City Hall shut down for a while Tuesday morning, as firefighters,administrators and other city workers joined the throng at Baty Funeral Home paying tribute to Commissioner Margaret Harkey.
An estimated 300 to 400 people attended the funeral for Harkey, who died Friday in Tallahassee at age 53. About 250 packed the funeral home chapel, while the rest waited outside.
At the end of the funeral, Harkey's casket was carried out of the chapel by Mayor Art Levine, commissioners Sal Cincotta, George Costage and Don Mahoney, City Manager John Downes, Fire Chief Jay Stout and Oldsmar City Council member Loretta Wyandt.
They passed by an honor guard of 14 firefighters and loaded the casket into the funeral home's 1959 hearse, chosen for the occasion by funeral home owner and one-time commissioner Michael Baty.
"That car was Safety Harbor's only ambulance until 1967," Baty said later. "We started to use our newer car, but then I thought, 'This car is such a piece of Safety Harbor history, and so was Margaret.' So we opted to go with that."
The Rev. Bert Bloomquist, who conducted the funeral service, reminded the living of Harkey's devotion to the city and the people in it.
"She loved Safety Harbor and would get involved no matter what," he said. "Margaret was a community-builder, a connector."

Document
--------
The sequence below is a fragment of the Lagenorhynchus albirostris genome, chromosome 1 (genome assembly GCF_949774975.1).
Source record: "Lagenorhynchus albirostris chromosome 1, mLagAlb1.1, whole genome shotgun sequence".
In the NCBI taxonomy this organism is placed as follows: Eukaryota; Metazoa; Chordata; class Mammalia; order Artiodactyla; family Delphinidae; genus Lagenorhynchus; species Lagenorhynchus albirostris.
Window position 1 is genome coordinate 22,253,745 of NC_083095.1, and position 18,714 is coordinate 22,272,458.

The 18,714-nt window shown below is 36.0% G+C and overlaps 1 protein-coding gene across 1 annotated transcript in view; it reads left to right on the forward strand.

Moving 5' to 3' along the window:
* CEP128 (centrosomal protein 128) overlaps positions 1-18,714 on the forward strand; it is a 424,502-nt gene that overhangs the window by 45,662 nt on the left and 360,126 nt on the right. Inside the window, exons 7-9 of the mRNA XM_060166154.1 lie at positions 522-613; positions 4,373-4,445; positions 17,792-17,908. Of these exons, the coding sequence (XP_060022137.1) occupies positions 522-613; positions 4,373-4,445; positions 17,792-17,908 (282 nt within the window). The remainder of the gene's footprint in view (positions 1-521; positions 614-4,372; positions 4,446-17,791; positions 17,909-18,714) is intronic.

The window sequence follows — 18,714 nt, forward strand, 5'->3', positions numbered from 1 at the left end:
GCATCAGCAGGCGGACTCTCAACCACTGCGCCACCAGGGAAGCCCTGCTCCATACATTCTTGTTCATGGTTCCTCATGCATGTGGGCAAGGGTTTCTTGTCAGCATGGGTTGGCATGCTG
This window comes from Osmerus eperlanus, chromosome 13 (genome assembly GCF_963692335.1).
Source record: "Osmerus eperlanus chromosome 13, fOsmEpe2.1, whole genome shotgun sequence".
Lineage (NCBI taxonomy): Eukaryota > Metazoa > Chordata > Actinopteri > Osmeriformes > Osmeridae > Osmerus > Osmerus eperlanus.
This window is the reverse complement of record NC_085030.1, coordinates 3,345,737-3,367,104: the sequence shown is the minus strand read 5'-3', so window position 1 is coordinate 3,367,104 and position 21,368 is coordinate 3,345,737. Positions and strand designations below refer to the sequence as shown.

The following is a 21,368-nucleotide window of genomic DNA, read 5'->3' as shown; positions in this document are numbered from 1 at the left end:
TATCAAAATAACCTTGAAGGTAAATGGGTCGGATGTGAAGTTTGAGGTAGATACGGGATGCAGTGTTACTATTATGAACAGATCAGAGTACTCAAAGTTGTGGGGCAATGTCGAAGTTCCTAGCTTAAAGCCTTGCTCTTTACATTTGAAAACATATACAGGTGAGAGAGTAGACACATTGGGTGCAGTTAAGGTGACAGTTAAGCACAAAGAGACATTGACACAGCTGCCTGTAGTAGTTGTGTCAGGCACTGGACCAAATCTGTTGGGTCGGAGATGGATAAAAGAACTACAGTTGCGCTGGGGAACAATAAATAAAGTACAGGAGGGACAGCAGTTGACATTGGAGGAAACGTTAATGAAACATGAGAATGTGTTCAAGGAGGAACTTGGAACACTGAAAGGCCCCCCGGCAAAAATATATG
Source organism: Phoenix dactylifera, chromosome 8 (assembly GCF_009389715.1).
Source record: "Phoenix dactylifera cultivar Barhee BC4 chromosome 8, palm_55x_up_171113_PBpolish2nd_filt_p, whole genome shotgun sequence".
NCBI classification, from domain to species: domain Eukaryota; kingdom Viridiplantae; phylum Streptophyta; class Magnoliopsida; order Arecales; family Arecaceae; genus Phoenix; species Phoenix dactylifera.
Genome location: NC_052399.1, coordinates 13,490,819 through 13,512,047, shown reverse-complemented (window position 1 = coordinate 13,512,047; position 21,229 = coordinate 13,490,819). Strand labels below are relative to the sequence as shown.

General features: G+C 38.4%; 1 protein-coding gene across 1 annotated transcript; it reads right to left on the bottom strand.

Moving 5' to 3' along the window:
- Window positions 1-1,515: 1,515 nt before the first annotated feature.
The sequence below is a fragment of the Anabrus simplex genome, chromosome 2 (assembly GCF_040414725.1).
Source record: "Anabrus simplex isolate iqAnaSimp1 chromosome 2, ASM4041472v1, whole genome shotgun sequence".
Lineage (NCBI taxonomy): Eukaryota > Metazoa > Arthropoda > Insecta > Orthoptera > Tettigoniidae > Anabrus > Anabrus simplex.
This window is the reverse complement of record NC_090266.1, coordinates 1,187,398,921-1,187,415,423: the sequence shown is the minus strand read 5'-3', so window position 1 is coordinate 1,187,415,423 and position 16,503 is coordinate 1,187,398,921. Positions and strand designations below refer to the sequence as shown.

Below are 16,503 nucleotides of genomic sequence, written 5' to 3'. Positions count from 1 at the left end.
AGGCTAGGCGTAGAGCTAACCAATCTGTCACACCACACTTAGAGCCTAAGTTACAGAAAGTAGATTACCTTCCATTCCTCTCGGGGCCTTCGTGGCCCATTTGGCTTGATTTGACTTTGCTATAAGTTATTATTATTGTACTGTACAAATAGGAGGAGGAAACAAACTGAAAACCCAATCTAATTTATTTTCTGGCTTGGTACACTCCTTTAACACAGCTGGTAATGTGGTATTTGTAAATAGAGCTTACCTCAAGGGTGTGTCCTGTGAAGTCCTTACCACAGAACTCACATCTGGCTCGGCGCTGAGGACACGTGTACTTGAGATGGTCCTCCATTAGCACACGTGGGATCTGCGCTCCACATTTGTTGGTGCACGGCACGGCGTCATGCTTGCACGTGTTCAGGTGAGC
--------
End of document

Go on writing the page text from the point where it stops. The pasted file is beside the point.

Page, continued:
For instance, over the Christmas holidays she came down with the flu and at one point her temperature hit 104 degrees, Bloomquist said.
Yet she got out of bed and "went out into the community to deliver Christmas baskets of food to the needy," he said.
Harkey's devotion to the community made her name "practically a household word," Bloomquist said. But he also talked about her devotion to her family.
He told the mourners about how she and her husband, Jerry, had been high school sweethearts in Jacksonville, and married the day before April Fool's Day 36 years ago, when Harkey was just 17.
He talked also of her three children. "Sandra, Gary and Nancy were the love of her life," Bloomquist said, then noted Harkey had six grandchildren as well.
"Margaret heard the first cry of these children, and held their little hands as they came into this world," he said.
Bloomquist also spoke of Harkey's sense of humor, then joked about her first steps in the afterlife.
"I can just see Margaret entering heaven, and with her inquisitive mind, beginning to ask questions: 'How did all this get here?' and 'What organizing needs to be done?' " the minister said. "She'll probably reorganize heaven."
Harkey's devotion to her family and her city established a good name, and that good name will live on, Bloomquist said.
"The most beautiful memorial left by anyone is not a service like this, or any words carved in stone," he said. "Margaret's best memorial is in the hearts of those who knew her."